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How to Improve Your B2B Sales Workflow with Social Media


In my last post I defined social intelligence as a new form of intelligence that delivers a much broader view of the prospect. I discussed how in-context access to this intelligence will significantly boost sales productivity, enabling more successful outreach and engagement with the socially-savvy Customer 2.0. In this post I will provide three tips for implementing intelligence into your sales workflow (more specifically, directly into your CRM) and will elaborate on the effectiveness and applicability of social selling as an integral part of a business’ Social CRM strategy. [tweetmeme source= “insideview” only_single=false]

Intelligence Tip #1: Listen before you talk
Customers have increasing ownership of the conversation, but Social CRM levels the playing field for businesses by empowering engagement with customers within their preferred channels.

Social selling technologies and methodologies allow sales reps to:

  • Monitor what is being said about and by the customer
  • Analyze the relevant conversations
  • Automatically associate the findings with existing customer records
  • Use these insights to guide customer engagements going forward.

For example, by monitoring the blog posts and/or tweets of a prospect, the sales professional will not only be informed about what matters to the prospect, but also get a glimpse into their personality and style. Rich with insights about the prospect’s urgent business needs and challenges, the sales professional can then engage the customer at the right time with the right message – either via the traditional email/phone channel, or perhaps even with a response to their blog post or tweet. Of course, there is a lot of noise out there and not a lot of time to “listen,” which makes the use of technology, to identify what’s relevant to your sales team, critically important.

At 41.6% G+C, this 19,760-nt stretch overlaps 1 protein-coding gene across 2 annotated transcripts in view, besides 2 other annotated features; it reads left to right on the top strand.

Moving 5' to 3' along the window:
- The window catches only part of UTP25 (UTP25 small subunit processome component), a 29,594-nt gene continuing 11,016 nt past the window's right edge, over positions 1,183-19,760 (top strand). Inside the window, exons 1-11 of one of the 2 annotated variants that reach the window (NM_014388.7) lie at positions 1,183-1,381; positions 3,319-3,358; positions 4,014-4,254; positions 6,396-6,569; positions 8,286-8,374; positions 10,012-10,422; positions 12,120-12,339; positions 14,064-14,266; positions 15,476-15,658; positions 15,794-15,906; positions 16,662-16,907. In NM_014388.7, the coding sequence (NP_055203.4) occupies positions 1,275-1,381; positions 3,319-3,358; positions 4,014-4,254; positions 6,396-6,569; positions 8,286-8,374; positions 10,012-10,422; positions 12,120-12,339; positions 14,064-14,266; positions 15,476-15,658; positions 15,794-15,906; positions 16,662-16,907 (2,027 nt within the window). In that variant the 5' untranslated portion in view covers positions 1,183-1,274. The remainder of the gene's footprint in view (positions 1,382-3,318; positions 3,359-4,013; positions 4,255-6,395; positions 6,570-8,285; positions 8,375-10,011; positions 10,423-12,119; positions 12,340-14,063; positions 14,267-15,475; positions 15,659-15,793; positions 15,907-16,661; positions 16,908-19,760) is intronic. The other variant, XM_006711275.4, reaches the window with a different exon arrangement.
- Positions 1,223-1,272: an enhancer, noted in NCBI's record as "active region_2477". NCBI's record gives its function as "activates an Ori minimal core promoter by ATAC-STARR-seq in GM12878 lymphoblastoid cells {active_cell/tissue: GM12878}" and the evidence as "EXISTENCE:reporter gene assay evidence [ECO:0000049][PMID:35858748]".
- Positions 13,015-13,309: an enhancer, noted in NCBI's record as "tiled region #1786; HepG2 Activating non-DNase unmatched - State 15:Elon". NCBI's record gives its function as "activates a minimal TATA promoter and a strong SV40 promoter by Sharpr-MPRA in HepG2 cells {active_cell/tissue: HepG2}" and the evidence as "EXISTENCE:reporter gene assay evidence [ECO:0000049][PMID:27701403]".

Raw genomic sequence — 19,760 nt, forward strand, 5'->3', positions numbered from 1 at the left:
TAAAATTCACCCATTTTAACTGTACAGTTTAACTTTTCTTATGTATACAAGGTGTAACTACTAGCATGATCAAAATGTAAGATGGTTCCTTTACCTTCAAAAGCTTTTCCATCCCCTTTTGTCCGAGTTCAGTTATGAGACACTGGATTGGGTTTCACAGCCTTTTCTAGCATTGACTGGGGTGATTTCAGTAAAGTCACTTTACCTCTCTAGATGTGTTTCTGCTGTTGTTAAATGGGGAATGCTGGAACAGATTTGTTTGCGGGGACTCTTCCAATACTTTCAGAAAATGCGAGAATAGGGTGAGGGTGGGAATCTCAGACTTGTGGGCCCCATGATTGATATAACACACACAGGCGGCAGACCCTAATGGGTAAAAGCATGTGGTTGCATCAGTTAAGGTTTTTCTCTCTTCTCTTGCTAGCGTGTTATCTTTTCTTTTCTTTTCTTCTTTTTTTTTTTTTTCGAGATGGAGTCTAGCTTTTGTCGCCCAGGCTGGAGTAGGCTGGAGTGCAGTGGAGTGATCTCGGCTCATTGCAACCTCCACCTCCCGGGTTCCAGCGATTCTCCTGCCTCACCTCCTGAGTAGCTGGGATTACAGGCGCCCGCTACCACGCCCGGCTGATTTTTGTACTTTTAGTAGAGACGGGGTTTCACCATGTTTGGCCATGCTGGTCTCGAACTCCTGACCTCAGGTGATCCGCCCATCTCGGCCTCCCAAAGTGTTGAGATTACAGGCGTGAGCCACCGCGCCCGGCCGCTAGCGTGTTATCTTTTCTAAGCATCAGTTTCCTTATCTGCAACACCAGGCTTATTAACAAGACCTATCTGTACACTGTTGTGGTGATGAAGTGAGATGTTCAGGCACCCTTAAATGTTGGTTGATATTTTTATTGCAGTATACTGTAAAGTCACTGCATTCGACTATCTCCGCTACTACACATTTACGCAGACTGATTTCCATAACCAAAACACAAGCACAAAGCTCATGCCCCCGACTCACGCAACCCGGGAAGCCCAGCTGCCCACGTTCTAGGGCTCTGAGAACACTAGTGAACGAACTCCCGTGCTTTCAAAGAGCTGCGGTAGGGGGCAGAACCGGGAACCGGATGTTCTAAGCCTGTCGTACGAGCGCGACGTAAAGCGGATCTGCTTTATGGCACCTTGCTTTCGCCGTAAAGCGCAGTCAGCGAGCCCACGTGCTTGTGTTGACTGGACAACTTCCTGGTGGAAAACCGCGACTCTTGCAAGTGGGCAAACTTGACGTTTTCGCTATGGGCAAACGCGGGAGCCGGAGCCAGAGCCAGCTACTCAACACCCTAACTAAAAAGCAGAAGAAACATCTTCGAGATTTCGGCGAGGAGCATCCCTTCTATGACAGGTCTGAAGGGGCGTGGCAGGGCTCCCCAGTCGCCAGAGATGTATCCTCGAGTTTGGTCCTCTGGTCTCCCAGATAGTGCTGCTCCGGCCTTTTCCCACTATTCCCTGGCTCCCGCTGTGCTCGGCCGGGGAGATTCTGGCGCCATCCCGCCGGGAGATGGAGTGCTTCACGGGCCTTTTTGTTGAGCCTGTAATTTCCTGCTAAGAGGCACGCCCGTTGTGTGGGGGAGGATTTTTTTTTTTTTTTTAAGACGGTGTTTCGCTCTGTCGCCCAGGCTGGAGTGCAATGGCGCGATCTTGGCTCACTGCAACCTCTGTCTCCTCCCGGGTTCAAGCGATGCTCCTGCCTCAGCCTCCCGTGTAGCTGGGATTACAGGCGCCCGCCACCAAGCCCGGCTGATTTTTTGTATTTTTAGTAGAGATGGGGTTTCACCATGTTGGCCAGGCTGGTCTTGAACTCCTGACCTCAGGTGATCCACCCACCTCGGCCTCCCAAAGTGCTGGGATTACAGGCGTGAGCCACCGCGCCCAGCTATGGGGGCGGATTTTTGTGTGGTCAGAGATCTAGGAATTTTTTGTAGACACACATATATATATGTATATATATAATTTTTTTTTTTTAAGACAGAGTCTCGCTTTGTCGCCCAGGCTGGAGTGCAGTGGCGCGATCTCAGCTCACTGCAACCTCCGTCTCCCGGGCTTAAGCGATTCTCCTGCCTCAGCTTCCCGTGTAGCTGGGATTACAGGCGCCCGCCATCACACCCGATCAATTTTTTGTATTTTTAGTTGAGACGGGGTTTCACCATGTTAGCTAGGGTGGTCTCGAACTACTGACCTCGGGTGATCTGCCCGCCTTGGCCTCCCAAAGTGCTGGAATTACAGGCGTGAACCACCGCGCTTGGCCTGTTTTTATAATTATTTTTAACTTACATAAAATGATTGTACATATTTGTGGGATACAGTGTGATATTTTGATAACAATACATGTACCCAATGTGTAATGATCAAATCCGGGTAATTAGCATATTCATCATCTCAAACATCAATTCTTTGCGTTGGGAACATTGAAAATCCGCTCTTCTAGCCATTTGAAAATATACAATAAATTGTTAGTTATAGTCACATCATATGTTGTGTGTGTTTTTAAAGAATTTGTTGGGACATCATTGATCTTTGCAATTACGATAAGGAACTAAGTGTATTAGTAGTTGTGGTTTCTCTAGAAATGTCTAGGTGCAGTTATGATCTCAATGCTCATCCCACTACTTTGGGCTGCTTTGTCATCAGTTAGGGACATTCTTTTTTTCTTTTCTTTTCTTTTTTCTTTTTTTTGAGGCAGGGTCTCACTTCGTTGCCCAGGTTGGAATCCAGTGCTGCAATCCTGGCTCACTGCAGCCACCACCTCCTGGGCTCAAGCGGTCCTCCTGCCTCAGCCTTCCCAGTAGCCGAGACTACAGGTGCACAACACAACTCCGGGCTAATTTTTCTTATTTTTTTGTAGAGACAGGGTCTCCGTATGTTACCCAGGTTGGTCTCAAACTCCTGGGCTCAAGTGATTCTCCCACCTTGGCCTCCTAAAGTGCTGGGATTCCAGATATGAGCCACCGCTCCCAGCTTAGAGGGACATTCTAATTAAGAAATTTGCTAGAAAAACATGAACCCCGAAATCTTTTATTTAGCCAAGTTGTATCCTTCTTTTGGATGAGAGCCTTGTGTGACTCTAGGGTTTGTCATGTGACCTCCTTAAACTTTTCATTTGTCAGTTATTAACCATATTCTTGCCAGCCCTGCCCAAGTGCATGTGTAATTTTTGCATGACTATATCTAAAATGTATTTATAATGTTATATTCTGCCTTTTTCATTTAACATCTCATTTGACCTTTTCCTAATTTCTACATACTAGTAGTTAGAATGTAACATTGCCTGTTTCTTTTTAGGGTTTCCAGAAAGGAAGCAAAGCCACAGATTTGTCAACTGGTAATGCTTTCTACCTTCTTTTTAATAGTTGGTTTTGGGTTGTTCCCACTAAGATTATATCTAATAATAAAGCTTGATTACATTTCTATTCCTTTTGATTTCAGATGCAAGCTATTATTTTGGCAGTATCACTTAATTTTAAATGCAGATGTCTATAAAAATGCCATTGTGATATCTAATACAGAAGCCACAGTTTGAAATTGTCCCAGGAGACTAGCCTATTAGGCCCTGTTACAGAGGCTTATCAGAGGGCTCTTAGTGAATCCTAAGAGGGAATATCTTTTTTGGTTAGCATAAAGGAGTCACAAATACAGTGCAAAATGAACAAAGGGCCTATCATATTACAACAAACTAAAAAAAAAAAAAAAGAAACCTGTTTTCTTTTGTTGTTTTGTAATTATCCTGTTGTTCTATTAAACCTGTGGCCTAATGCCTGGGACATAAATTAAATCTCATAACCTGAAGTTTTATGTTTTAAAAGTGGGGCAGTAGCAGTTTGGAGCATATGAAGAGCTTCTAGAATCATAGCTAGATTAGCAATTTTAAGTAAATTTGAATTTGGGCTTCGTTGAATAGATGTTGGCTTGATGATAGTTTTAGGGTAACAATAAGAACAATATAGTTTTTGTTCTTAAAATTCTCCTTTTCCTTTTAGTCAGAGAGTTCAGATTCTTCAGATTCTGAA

Intelligence Tip #2: Find a reason to call
How do you find a good reason to call your prospect? Social CRM allows companies to aggregate both official and unofficial social information about customers and prospects without any effort from or distraction to sales reps. Relevant content from customer communities can be automatically pushed into a CRM platform, enriching static prospect data with social intelligence. Intelligent monitoring of social conversations enable sales organizations to gain visibility into potential sales triggers such as upcoming business expansions, management changes or concerns about existing vendors that would otherwise be not available through more traditional news sources.

If you’re a systems integrator, for instance, you might want to watch target companies for contract awards or planned implementations of products in your market. If you sell litigation support services, you may want to monitor for news related to SEC or FTC legal investigations. Of course, any unofficial chatter about how your prospect isn’t satisfied with a competitor’s product or service will also give a great reason to call to showcase your differentiation!

These insights may be the difference between losing a deal (or not even being aware of it in the first place!) to catching a lead in mid air. This in-context intelligence, presented within the CRM workflow, drives sales productivity and accelerates deal velocity.

Intelligence Tip #3: Power the customer community
Companies have a very difficult time standing on the sideline while others discuss their business (I speak from experience!). However, adding input or marketing propaganda into customer conversations can interrupt the conversation and cause customers not to share their opinions, or maybe even lash out at you for the sales-y pitch. For example, most LinkedIn and Google groups I engage in have a no sales pitch policy that is strictly enforced by the group leaders. And specifically because of this policy, there is a great deal of open dialogue between the members about companies, products, business trends as well as best practices.

Social CRM cultivates business and empowers the customer community by:

  • Allowing customers to openly discuss a product or company – whether this includes problems, compliments or general inquiries prior to purchasing
  • Uniting happy customers so that they can influence, help, and nurture each other
  • Connecting the business with unhappy customers, enabling rapid response to make things right vs. have issues spiral out of control and affect the opinions of the others in the community
  • Providing sentiment analysis on aggregated conversations that take place in the relevant communities – helping companies notice signals of readiness (pdf)
  • Notifying when conversations are hot for engagement, or cold for simply monitoring

What will your company do to easily tap into and make sense of this highly valuable social intelligence to accelerate the sales cycle? How will you leverage new social insights to deepen customer relationships and drive business success? Hopefully these three tips will set you on the right path.

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B2B Social Selling Meets CRM